Ultimate Spider-Man Volume 8: Cats and Kings: Cats and Kings v. 8
by Marvel Comics
Edition: Paperback
Price: 13.50

1 of 1 people found the following review helpful
4.0 out of 5 stars It's so pretty!, 21 May 2007
Apparently, Mark Bagley is proudest of the art in this volume - where he depicts Elektra and Black Cat in their 'ultimate' get-up. They all look very cool. Pity the plot lags a little, being divided into two - the first dealing with the Bullit campaign and the second with the Black Cat/Elektra confrontation.

Even so, there is a sense of unity between the two developments in terms of theme. The two storylines both feature the clash between the Kingpin and Spidey, and they detail Peter's growing frustration with the public reaction to his antics, which lead to him questioning what is right. In the very end of the volume we find out that the evil Kingpin has in fact been acting somewhat nobly in consern for someone else. We along with Spidey discover that things are not black and white. The clever writing rescues this volume from its 'running on autopilot' plot. It can stand proudly among the others in this impressive series.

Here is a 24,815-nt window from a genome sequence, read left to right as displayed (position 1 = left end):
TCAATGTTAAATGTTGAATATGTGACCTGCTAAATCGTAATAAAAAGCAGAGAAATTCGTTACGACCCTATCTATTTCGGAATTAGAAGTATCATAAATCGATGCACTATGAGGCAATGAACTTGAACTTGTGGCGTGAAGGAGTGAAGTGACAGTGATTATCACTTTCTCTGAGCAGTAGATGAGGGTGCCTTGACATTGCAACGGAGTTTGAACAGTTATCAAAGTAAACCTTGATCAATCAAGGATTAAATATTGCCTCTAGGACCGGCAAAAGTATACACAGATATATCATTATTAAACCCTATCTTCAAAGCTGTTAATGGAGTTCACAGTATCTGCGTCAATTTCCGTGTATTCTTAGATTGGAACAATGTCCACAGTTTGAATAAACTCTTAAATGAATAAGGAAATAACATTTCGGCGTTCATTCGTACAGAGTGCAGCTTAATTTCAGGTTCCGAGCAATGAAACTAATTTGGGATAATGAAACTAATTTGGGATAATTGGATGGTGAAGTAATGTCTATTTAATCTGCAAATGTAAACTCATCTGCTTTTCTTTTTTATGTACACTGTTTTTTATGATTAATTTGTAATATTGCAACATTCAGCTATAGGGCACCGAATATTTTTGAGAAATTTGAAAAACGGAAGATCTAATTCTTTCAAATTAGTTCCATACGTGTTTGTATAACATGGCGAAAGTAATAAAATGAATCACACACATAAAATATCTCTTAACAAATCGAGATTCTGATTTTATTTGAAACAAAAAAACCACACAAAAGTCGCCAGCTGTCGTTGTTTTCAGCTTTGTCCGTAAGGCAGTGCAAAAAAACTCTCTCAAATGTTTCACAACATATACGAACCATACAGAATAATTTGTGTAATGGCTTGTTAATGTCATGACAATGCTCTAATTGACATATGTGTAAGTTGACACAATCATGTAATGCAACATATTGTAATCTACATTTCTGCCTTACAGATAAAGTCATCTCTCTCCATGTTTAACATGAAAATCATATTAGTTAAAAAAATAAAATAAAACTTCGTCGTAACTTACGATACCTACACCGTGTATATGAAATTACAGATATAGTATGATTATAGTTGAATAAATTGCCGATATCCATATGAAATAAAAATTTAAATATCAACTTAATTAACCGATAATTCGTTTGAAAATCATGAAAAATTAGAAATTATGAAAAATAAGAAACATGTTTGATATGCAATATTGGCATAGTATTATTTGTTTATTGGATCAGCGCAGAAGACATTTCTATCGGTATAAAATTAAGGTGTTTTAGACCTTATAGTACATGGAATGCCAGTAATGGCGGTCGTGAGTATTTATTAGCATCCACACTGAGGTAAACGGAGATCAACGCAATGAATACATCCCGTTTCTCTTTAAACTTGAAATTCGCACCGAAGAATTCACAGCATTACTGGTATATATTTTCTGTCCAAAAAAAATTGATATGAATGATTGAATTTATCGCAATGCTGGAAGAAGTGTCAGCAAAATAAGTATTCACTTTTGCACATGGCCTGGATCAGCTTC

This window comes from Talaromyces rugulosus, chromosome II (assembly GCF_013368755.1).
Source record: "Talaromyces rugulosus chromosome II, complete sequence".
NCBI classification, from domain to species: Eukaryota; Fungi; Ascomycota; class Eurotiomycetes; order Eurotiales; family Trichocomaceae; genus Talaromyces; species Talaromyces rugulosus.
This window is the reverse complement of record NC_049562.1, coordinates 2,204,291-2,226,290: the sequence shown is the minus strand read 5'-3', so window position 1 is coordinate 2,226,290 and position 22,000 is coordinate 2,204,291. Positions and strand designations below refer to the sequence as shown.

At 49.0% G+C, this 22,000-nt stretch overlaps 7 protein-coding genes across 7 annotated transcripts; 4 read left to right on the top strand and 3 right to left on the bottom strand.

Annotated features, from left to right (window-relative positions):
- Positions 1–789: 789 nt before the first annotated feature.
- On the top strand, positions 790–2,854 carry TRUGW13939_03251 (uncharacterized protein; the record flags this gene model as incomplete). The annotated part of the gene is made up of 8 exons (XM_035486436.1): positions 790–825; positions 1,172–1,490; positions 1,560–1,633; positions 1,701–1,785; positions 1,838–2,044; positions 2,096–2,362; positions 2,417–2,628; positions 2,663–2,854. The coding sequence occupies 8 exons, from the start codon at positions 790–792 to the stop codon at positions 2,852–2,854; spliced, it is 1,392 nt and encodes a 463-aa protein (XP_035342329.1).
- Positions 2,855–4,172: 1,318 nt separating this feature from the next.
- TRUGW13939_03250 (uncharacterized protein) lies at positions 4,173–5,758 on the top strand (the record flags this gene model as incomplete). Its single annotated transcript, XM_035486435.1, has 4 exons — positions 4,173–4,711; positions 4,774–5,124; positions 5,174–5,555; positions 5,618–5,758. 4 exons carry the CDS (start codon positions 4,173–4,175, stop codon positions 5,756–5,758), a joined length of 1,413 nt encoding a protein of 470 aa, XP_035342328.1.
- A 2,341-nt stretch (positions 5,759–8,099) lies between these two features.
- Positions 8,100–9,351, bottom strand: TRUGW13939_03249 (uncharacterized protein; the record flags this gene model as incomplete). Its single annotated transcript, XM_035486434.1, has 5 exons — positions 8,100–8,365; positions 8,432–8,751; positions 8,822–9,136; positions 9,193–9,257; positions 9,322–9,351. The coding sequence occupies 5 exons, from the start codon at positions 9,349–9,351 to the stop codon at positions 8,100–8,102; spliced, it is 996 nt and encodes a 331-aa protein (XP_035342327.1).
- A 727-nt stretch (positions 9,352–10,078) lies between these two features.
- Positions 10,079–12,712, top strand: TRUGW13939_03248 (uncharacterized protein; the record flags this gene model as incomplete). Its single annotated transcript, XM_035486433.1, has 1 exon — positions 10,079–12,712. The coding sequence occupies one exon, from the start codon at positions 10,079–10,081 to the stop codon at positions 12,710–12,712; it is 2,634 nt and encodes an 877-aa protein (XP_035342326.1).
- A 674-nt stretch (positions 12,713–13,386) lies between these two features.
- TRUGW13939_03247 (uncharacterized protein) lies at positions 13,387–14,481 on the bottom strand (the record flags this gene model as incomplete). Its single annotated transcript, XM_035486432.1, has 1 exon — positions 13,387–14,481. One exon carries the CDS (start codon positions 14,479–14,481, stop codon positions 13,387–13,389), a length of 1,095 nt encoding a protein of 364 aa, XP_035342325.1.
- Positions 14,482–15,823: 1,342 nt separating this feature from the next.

Daredevil, Vol. 9: King Of Hell's Kitchen
Daredevil, Vol. 9: King Of Hell's Kitchen
by Alex Maleev
Edition: Paperback

2 of 2 people found the following review helpful
4.0 out of 5 stars So totally cool!, 21 May 2007
Luke Cage, Spiderman and some others have cameos in this storyline -- they come complaining to Matt about him taking over Hell's Kitchen. You get to see them all in action as well (with the standard Peter Parker banter in between the swinging fists). Bendis' Daredevil is brilliant because he focuses on character as much as plot. Here there are some interesting insights into the (delightful) Foggy and Ben Urich, as well as the hero, who may be in the throes of a midlife crisis...


Daredevil, Vol. 7: Hardcore TPB: Hardcore v. 7
Daredevil, Vol. 7: Hardcore TPB: Hardcore v. 7
by Brian Michael Bendis
Edition: Paperback

3 of 4 people found the following review helpful
4.0 out of 5 stars This is great stuff, 18 May 2007
Its very Tarantino in the beginning, and builds up to a massive showdown with the Kingpin at the end. Bendis is probably my favourite comics writer, and this Daredevil series is some of his best (better than his spiderman run I think).